The Archbishop has proposed a solution to the provincial of the Dominican order to enable Fr Mark Montebello to continue writing in the media "in full respect for his commitment as a religious priest and in full loyalty to Church teaching," the Curia said on Monday.

The General Workers' Union Sunday weekly It-Torċa said on Sunday that Fr Montebello, a regular columnist, had been 'censored'. It carried an empty page instead of his usual contribution.

Following criticism made on the social media against the Archbishop, the Curia had clarified that Mgr Charles Scicluna had neither been informed nor consulted about any decision concerning Fr Montebello.

On Monday afternoon, the Curia said that while respecting the autonomy
of the religious order, the Archbishop had taken an initiative fully aware of the fact that a religious priest was answerable to his superior, who is the Provincial of the Order.

It also pointed out that "every priest is bound to respect his priestly commitment and to faithfully represent and follow Church teachings. Within these parameters, every priest, whether religious or diocesan, has the freedom to engage in mature and healthy debate on current issues."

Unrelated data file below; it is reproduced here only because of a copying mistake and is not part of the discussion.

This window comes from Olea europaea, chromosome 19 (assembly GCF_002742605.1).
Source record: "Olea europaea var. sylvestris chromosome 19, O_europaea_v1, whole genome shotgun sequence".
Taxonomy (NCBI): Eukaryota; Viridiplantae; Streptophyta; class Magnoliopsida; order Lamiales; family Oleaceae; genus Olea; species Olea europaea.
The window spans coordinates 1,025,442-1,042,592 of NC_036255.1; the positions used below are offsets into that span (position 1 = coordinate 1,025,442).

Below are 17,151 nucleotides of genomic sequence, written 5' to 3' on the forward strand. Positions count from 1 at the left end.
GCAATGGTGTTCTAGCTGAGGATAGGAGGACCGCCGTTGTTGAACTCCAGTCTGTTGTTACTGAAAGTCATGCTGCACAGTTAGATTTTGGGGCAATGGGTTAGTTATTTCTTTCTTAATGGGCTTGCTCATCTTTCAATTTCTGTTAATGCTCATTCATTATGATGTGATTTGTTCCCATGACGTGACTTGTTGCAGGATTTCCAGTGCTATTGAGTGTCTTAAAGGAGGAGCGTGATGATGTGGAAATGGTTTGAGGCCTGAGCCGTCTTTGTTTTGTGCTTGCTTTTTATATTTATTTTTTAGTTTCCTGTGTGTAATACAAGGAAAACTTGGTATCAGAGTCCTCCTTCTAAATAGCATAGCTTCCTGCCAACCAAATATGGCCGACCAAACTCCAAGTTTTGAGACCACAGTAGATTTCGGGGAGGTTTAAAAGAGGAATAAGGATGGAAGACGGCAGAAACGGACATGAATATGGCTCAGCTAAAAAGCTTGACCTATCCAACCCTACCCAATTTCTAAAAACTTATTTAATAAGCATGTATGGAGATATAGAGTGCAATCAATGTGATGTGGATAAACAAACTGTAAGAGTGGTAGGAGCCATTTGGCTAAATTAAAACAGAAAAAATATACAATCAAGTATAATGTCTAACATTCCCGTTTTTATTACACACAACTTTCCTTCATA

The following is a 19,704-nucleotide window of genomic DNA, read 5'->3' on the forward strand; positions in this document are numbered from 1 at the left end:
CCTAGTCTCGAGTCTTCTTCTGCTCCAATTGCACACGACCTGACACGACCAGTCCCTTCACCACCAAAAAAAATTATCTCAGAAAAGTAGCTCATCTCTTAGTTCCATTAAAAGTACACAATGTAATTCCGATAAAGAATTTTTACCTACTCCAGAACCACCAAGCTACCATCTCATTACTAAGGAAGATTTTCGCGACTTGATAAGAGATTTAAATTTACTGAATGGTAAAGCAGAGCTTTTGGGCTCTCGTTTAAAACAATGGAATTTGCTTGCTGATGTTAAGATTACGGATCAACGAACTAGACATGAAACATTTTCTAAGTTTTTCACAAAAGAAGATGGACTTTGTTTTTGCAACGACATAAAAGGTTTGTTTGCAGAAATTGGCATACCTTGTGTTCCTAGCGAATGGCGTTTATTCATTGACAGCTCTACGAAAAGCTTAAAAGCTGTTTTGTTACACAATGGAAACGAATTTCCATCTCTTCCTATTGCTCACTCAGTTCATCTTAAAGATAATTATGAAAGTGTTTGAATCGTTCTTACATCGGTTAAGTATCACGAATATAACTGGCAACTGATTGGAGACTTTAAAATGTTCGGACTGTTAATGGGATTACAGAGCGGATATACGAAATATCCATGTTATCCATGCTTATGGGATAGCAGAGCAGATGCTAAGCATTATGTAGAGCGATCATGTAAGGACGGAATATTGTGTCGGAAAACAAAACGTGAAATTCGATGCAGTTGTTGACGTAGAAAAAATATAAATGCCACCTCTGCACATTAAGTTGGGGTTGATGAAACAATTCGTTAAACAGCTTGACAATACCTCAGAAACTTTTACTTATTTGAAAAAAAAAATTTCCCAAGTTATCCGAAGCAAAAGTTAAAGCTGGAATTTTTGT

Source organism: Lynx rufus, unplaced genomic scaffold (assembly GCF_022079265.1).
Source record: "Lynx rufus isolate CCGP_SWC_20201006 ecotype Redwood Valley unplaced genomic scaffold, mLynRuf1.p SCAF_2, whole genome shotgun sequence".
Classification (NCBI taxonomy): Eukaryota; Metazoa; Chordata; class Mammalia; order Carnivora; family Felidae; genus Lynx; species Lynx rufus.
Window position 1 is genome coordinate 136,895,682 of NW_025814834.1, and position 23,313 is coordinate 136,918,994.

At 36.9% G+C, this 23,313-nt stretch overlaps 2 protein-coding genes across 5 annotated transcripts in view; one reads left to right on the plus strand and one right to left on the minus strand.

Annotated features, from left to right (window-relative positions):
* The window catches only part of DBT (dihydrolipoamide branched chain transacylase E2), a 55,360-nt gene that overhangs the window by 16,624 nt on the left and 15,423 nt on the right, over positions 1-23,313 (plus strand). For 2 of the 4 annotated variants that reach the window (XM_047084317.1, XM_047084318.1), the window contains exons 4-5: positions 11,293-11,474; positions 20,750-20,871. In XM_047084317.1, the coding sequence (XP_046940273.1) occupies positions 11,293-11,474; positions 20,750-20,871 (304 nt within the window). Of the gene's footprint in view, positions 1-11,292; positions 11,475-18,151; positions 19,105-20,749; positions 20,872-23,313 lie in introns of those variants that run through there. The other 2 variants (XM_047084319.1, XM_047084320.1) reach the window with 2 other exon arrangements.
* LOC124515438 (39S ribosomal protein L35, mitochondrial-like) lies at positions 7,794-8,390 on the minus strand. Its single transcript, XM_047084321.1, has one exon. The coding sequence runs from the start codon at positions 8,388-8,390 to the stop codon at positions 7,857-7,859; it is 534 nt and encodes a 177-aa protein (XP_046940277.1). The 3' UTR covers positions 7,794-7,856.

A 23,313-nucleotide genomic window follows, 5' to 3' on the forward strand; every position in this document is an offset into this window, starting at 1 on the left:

It is understood that the Dominican provincial asked Fr Montebello to stop writing on the media after comments he made on the IVF Bill currently before parliament.

This is not the first controversy of its type for Fr Montebello.

In March 2011, he was summoned to Rome for a meeting with the head of the Dominican Order, Fr Carlos Aspiroz Costa, in the wake of some comments he wrote in the newspapers. It was later decided that he should spend some time of reflection in Mexico. He returned to Malta at the beginning of December and said he was rethinking his strategy. 

And earlier, in 2009, the Maltese Dominican Province said that it regretted any confusion and anger caused by the views aired in the media and elsewhere by Fr Montebello and dissociated itself from them when they were not in line with the official teachings of the Catholic Church or with any of its policies.

"Unfortunately, on various occasions, his views tend to offend the sentiments of many, particularly, but not only, of practising Catholics, either because the views expressed do not always conform to the official teaching of the Catholic Church or because of lack of sensitivity shown when dealing with certain issue," the Dominicans said.

Fr Montebello had said he was not happy, not angry over the Church decision

Independent journalism costs money. Support Times of Malta for the price of a coffee.

Support Us